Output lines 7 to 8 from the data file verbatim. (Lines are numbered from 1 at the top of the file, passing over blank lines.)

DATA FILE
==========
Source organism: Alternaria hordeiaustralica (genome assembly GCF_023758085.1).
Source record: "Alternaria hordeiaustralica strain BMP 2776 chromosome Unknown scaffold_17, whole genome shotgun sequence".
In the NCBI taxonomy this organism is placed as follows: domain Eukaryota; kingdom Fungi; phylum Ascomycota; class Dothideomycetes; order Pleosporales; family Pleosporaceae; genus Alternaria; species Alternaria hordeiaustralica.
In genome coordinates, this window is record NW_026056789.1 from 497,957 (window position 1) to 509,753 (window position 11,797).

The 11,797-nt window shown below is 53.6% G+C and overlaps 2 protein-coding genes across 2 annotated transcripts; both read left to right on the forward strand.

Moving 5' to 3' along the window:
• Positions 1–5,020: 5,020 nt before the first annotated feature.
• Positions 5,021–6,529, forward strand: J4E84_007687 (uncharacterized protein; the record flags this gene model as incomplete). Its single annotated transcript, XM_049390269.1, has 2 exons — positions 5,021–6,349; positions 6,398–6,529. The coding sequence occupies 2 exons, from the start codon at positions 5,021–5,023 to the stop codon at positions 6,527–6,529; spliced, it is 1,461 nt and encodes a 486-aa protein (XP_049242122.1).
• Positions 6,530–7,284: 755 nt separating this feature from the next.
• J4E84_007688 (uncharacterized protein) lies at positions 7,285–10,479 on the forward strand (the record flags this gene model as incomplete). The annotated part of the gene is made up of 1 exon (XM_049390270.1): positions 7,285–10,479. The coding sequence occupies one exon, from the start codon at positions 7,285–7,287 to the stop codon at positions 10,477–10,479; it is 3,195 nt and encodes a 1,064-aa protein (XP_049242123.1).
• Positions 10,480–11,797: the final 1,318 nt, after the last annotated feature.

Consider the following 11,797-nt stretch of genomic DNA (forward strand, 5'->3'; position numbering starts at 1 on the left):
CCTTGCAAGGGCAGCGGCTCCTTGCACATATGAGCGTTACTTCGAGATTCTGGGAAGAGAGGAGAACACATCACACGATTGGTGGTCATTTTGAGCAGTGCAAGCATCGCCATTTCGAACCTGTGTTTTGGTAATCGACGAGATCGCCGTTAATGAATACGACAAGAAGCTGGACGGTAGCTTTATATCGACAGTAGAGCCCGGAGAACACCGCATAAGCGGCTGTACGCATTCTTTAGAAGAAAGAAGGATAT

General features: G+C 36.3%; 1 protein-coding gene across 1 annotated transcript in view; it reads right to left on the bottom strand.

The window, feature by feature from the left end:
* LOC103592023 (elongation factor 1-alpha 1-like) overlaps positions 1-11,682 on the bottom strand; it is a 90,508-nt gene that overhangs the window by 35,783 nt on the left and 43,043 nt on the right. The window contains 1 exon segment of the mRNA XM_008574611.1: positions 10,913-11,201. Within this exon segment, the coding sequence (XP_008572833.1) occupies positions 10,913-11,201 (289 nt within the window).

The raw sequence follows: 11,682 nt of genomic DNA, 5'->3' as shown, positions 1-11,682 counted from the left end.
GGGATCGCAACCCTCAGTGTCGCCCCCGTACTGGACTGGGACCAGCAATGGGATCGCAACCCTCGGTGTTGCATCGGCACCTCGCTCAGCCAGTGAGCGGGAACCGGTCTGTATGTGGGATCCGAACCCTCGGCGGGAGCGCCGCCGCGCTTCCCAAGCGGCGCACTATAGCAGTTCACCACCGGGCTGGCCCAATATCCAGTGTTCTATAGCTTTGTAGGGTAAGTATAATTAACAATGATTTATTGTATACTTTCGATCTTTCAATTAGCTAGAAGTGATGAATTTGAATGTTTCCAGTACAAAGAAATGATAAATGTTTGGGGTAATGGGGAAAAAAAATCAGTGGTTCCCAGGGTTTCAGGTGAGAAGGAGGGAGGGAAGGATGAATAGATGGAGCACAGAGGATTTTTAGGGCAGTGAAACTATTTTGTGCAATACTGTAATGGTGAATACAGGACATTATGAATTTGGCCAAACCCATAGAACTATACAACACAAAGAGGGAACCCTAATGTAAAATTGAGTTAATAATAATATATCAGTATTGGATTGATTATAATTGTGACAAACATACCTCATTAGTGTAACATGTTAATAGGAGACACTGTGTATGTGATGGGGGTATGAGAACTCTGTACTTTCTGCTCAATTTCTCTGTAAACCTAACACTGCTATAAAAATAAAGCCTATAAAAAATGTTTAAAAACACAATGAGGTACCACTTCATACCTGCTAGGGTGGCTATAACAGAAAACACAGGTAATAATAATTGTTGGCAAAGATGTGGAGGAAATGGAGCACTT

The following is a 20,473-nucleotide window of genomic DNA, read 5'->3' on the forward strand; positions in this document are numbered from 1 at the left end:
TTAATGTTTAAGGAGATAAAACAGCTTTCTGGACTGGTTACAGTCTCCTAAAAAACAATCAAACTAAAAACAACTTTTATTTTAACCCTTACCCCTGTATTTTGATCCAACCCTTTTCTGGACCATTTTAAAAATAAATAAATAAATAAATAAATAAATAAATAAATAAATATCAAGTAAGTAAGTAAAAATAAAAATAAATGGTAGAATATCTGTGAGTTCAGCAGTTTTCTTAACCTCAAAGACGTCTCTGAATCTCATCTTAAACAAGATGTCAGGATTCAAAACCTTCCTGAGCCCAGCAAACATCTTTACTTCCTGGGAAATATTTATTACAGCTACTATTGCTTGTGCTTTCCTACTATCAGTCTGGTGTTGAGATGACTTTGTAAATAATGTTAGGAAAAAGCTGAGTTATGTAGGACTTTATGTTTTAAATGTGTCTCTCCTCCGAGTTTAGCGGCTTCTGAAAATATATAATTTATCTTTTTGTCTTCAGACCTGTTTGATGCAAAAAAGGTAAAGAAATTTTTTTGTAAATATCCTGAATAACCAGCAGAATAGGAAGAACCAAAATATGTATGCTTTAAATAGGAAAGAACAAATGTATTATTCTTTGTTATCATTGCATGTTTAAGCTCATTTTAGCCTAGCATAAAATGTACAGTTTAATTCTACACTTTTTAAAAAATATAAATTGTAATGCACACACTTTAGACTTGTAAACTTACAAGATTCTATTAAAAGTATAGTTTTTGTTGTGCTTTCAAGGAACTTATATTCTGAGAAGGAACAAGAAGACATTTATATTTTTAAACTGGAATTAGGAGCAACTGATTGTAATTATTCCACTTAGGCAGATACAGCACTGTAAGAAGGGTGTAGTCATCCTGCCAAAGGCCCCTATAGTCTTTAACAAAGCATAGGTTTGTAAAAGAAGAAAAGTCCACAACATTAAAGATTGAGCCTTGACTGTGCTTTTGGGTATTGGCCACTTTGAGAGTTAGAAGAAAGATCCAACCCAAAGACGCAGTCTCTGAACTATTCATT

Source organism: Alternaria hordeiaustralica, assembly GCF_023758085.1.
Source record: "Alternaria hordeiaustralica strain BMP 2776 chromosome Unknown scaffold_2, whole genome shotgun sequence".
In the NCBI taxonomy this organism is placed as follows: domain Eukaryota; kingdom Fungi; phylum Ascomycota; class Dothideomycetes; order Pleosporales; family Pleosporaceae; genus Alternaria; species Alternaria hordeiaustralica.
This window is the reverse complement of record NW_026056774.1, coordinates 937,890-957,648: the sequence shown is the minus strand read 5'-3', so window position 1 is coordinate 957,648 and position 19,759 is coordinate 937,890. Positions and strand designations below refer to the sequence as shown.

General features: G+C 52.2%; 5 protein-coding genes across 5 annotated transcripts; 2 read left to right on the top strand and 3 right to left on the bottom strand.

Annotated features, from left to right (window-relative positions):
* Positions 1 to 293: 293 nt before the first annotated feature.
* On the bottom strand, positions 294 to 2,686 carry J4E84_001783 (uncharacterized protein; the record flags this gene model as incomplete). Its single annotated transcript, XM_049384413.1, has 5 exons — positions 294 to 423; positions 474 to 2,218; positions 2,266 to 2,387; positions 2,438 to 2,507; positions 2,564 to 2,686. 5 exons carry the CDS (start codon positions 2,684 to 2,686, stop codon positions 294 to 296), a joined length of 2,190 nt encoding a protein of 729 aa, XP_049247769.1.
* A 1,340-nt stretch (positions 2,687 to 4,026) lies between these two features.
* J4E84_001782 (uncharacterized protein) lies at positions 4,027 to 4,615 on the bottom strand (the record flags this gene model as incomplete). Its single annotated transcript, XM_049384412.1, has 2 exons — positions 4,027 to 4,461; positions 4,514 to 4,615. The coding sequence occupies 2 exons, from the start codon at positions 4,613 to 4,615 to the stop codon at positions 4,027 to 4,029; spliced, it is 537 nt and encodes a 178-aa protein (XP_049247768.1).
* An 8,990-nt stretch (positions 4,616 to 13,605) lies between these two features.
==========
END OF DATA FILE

• Positions 1–5,020: 5,020 nt before the first annotated feature.
• Positions 5,021–6,529, forward strand: J4E84_007687 (uncharacterized protein; the record flags this gene model as incomplete). Its single annotated transcript, XM_049390269.1, has 2 exons — positions 5,021–6,349; positions 6,398–6,529. The coding sequence occupies 2 exons, from the start codon at positions 5,021–5,023 to the stop codon at positions 6,527–6,529; spliced, it is 1,461 nt and encodes a 486-aa protein (XP_049242122.1).